Dancing on the Head of a Pin

There is a legend of St Thomas Aquinas asking "How many angels can dance on the head of a pin?" At this blog we ask all questions dealing with our faith and spirituality. Some are down to earth, rubber meets the road questions, while others are more lofty...like, how many angels can dance on the head of a pin?

Wednesday, December 21, 2005

For the least, who are the greatest

Monday and Tuesday 11 youth and 5 adults went to Charleston, SC to paint a day care room for Rural Mission, Inc. Rural Mission is a ministry of the South Carolina United Methodist Church (but is heavily supported by Charleston Episcopalians) for the Low Country Migrant workers and for the Sea Island population. In the past, many migrant workers would put their children in 5 gallon buckets and carry them with them in the fields as they picked tomatoes, cucumbers, etc. The room we painted will greet these children as they no longer have to "ride" with their parents in the fields, but can be safe, cool, and surrounded by love. Perhaps the most memorable event for our youth was to participate in a Sea Island Prayer Meeting.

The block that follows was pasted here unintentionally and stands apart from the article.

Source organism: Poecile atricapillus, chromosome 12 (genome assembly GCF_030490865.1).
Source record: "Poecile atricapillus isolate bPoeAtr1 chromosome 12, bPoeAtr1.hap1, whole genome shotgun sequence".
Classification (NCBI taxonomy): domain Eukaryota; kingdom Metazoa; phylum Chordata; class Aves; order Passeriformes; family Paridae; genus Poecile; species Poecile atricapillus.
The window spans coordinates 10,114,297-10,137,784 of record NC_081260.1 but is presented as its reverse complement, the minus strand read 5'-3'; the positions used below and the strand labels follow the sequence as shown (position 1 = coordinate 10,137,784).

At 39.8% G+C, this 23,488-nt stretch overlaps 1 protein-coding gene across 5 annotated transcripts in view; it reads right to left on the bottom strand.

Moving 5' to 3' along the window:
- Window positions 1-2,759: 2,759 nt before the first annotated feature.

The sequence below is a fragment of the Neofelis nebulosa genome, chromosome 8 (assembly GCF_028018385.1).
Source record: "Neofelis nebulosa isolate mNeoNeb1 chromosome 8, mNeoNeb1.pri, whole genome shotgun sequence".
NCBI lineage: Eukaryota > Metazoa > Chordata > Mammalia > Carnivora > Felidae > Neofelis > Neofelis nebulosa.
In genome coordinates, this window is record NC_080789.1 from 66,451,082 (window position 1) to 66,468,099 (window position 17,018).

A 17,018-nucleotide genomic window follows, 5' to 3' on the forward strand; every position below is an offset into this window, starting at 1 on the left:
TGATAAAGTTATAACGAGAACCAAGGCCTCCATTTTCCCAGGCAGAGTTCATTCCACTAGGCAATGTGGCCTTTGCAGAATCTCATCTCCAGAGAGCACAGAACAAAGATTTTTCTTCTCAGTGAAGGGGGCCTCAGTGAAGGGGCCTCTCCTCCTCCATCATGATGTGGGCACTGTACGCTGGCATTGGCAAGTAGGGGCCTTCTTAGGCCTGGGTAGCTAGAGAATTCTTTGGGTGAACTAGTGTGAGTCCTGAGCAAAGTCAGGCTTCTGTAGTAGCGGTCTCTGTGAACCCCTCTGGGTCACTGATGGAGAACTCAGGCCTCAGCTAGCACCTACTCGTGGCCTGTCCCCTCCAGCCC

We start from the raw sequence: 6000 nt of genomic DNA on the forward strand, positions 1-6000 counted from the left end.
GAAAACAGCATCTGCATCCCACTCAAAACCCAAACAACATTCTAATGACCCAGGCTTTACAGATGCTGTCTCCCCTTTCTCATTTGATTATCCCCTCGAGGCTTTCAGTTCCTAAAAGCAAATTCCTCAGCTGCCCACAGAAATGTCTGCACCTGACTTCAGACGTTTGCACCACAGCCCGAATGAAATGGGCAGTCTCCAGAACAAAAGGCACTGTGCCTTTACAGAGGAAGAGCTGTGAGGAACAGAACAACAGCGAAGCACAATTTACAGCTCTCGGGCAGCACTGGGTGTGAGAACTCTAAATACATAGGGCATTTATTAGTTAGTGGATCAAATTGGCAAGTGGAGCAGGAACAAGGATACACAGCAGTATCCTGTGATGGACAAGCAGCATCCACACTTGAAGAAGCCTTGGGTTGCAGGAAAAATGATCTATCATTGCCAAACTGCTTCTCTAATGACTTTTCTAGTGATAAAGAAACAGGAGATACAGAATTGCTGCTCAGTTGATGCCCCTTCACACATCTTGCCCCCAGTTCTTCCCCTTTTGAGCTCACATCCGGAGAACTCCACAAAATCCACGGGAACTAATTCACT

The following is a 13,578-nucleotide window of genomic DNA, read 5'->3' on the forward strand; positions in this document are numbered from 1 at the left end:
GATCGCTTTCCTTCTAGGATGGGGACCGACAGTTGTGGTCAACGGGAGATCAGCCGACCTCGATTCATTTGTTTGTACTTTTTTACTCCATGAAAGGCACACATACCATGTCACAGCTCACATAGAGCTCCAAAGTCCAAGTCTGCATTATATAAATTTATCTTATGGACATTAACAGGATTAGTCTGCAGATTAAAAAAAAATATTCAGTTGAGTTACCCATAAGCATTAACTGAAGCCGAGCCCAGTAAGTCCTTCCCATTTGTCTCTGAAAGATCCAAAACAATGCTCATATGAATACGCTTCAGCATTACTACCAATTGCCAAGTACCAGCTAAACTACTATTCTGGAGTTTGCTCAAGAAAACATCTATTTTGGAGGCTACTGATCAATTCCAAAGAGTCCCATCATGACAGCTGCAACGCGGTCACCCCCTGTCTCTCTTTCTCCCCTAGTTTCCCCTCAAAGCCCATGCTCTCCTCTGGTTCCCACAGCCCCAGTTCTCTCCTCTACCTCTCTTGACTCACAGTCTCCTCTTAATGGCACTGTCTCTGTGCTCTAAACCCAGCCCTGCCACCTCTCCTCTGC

The Sea Island folks are descendents from the Gullahs and still carry that distincitve accent and are the last members of a culture that is quickly dying out. About 8 women, the youngest being 69 and the oldest being 94 gather together every Tuesday for hours to sing spirituals and pray. They amazed us with their double claps (two different rhythms kept with feet and hands) and their songs that were composed from hardship, poverty, and undying faith. Our youth, 11 lily white kids from middle class families, held black hands that had seen 70-90 years of hardship, discrimnation, prayer, and hope through faith. These "spiritual mothers" held some of our youth in their laps and prayer for them and sang of the goodness of God that has brought us all to a new day. Another important aspect of our trip was prayer. Between Monday morning and Tuesday afternoon, we prayed the daily office four times. Before we left we said the Morning Devotions in the Prayer Book. We had Evening Prayer at St Michael's Episcopal Church in Charleston, we had Compline at Rural Mission, and Morning Prayer at the Church of Our Savior on John's Island. For some of the youth, this was the first time keeping "time" with prayer.

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